Uncovering Major Evolutionary Differences Among Species
University of Toronto Faculty of Medicine researchers have uncovered a genetic basis for fundamental differences between humans and other vertebrates that could also help explain why humans are susceptible to diseases not found in other species
Scientists have wondered why vertebrate species, which look and behave very differently from one another, nevertheless share very similar repertoires of genes. For example, despite obvious physical differences, humans and chimpanzees share a nearly identical set of genes.
The study was published in the December 21 issue of Science.
The team sequenced and compared the composition of
hundreds of thousands of genetic messages in equivalent
organs, such as brain, heart and liver, from 10
different vertebrate species, ranging from human to frog.
They found that alternative splicing a process by
which a single gene can give rise to multiple proteins
has dramatically changed the structure and complexity
of genetic messages during vertebrate evolution.
The results suggest that differences in the ways genetic messages are spliced have played a major role in the evolution of fundamental characteristics of species. However, the same process that makes species look different from one another could also account for differences in their disease susceptibility.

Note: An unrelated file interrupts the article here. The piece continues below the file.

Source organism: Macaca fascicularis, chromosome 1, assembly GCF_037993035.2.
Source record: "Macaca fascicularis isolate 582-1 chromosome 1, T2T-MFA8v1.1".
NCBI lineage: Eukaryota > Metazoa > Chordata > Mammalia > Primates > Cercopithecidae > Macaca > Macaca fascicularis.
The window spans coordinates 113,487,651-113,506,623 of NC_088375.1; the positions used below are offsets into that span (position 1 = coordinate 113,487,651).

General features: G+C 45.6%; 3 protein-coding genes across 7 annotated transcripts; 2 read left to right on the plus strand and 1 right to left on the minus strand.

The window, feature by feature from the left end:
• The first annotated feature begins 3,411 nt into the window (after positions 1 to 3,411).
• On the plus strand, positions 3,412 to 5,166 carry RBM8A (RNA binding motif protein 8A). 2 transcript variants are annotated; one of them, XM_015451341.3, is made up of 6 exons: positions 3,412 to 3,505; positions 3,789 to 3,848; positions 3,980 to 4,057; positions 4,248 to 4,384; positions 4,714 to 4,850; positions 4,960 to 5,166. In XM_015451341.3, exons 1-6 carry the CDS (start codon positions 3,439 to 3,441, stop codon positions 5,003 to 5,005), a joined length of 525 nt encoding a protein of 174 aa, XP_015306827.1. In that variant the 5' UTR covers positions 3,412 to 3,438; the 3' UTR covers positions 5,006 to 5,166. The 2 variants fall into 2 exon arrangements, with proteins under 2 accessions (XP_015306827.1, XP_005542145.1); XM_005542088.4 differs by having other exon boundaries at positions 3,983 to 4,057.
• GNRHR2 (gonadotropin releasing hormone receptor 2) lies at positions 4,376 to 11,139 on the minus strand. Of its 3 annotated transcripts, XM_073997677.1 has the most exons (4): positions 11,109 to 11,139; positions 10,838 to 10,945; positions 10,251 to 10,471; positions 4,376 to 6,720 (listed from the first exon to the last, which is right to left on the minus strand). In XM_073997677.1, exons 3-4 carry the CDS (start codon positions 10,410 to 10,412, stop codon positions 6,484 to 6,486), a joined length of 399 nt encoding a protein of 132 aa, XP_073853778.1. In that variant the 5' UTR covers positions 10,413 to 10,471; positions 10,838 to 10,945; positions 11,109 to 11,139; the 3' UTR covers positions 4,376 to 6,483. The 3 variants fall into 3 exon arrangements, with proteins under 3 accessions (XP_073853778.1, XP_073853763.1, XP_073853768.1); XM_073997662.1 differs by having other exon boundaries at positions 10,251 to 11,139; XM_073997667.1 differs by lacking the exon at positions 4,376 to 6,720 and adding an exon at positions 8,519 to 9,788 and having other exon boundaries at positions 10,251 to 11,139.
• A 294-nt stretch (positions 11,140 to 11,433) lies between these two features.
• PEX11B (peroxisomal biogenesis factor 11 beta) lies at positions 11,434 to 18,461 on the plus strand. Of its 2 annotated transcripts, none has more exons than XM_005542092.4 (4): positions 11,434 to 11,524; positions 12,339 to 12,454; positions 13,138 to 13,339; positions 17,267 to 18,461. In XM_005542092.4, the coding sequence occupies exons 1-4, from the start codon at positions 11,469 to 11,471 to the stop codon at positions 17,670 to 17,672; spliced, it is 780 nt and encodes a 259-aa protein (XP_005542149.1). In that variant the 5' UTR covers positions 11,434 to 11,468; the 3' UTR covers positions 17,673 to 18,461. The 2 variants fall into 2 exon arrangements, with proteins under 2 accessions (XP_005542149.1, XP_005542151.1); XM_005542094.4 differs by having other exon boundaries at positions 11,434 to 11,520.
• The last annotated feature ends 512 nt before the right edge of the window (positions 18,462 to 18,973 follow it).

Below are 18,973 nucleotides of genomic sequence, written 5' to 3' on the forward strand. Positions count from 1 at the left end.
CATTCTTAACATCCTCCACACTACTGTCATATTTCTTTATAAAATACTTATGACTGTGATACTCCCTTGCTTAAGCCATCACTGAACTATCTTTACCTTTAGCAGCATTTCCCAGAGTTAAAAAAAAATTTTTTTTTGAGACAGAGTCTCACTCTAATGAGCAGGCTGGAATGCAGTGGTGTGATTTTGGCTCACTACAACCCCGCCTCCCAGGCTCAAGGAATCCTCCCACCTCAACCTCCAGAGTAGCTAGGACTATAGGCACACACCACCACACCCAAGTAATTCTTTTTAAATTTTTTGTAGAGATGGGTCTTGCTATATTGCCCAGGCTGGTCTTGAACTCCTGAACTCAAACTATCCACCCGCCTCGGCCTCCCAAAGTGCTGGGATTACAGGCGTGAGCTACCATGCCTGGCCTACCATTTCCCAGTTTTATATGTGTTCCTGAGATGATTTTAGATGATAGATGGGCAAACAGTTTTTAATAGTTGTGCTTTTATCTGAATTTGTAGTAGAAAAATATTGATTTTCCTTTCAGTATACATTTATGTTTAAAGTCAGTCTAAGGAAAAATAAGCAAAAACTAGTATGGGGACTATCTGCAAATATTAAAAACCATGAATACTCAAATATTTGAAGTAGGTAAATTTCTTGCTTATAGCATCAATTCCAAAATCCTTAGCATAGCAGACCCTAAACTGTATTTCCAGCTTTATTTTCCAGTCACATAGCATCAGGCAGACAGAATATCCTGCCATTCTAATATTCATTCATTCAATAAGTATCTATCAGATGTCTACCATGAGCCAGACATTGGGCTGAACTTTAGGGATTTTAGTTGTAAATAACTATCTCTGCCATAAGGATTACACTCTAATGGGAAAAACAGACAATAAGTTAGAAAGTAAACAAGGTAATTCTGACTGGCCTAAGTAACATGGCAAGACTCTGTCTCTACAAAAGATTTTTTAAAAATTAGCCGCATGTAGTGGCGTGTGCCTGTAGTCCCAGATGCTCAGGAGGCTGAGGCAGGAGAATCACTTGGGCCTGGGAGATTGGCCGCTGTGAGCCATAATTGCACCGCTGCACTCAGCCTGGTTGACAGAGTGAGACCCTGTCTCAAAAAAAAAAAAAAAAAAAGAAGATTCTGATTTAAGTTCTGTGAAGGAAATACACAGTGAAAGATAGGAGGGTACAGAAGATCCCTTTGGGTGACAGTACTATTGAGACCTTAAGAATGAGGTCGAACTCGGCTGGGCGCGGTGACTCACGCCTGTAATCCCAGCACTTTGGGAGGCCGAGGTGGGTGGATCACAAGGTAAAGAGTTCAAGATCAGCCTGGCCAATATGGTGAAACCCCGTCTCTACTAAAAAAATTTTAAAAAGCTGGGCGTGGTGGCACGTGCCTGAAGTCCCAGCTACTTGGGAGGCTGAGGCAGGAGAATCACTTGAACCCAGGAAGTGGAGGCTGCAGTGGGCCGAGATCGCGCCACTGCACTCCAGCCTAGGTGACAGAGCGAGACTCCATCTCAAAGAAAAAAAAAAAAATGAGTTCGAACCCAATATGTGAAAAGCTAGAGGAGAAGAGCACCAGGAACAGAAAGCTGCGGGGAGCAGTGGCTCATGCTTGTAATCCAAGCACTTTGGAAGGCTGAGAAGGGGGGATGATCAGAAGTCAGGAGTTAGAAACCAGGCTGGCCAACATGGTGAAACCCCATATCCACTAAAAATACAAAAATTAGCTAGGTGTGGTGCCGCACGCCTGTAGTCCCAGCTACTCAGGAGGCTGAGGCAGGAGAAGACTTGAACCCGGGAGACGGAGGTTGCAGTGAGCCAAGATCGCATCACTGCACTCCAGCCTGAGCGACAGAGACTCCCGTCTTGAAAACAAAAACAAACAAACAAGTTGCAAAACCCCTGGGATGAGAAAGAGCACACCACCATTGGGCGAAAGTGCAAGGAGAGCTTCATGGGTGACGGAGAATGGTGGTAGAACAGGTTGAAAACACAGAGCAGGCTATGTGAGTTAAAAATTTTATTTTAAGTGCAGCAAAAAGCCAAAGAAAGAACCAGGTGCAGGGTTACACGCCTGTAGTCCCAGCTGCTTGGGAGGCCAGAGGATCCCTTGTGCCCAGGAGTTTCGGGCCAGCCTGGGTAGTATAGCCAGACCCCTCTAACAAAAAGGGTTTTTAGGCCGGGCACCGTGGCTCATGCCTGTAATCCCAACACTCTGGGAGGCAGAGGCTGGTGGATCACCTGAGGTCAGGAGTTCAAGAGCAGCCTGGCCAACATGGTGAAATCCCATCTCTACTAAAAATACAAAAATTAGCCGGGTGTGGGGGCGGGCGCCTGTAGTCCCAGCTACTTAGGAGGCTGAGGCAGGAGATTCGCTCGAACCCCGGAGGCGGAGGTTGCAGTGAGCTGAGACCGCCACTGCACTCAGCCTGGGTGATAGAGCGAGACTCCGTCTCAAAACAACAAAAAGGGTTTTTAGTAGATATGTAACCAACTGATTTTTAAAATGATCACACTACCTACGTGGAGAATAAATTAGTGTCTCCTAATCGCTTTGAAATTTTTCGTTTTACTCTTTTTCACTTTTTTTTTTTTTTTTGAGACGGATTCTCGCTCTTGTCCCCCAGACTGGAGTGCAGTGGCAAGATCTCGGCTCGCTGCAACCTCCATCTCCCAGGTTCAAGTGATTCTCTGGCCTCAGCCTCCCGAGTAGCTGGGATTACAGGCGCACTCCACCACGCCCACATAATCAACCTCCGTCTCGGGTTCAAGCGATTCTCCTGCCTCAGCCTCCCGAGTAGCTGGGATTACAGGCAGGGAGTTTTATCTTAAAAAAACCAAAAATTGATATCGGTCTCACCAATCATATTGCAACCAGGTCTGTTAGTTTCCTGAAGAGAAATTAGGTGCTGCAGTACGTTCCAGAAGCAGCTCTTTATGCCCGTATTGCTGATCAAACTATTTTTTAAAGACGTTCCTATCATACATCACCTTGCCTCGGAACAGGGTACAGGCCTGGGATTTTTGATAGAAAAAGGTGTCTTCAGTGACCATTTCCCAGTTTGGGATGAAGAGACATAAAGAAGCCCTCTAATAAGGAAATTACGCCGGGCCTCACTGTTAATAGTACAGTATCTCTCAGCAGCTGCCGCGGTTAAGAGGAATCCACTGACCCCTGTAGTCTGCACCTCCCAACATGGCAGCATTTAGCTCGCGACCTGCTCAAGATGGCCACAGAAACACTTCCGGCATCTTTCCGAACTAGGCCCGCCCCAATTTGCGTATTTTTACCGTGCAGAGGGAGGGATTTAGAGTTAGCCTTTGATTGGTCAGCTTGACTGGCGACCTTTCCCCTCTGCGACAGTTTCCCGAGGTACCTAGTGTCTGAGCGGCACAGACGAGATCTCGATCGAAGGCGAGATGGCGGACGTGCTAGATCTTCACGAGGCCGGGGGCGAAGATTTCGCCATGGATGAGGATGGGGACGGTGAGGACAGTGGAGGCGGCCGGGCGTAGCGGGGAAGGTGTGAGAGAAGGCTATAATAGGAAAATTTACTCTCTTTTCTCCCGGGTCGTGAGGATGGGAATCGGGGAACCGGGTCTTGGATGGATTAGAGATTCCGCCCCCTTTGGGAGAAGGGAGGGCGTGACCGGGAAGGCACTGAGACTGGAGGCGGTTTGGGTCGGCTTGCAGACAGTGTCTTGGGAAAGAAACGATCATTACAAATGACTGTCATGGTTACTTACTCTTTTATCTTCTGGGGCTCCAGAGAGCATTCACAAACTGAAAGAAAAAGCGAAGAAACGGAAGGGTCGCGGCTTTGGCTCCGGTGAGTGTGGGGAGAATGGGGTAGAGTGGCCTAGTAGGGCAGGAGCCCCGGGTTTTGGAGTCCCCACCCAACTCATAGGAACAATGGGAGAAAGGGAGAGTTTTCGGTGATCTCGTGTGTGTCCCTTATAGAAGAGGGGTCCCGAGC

"The same genetic mechanisms responsible for a species'
identity could help scientists understand why humans
are prone to certain diseases such as Alzheimer's and
particular types of cancer not found in other species.
Our research may lead to the design of improved
approaches to study and treat human diseases."
Nuno Barbosa-Morais, the study's lead author and a computational biologist in U of T Faculty of Medicine's Donnelly Centre for Cellular and Biomolecular Research.
One of the team's major findings is that the alternative
splicing process is more complex in humans and other
primates as compared to species such as mouse,
chicken and frog.
"Our observations provide new insight into the genetic basis of complexity of organs such as the human brain," says Benjamin Blencowe, Professor in U of T's Banting and Best Department of Research and the Department of Molecular Genetics, and the study's senior author.
"The fact that alternative splicing is very different even between closely related vertebrate species could ultimately help explain how we are unique."
The study, "The Evolutionary Landscape of Alternative Slicing in Vertebrate Species", is published in the December 21 issue of Science.
Original article: http://www.eurekalert.org/pub_releases/2012-12/uot-uot122012.php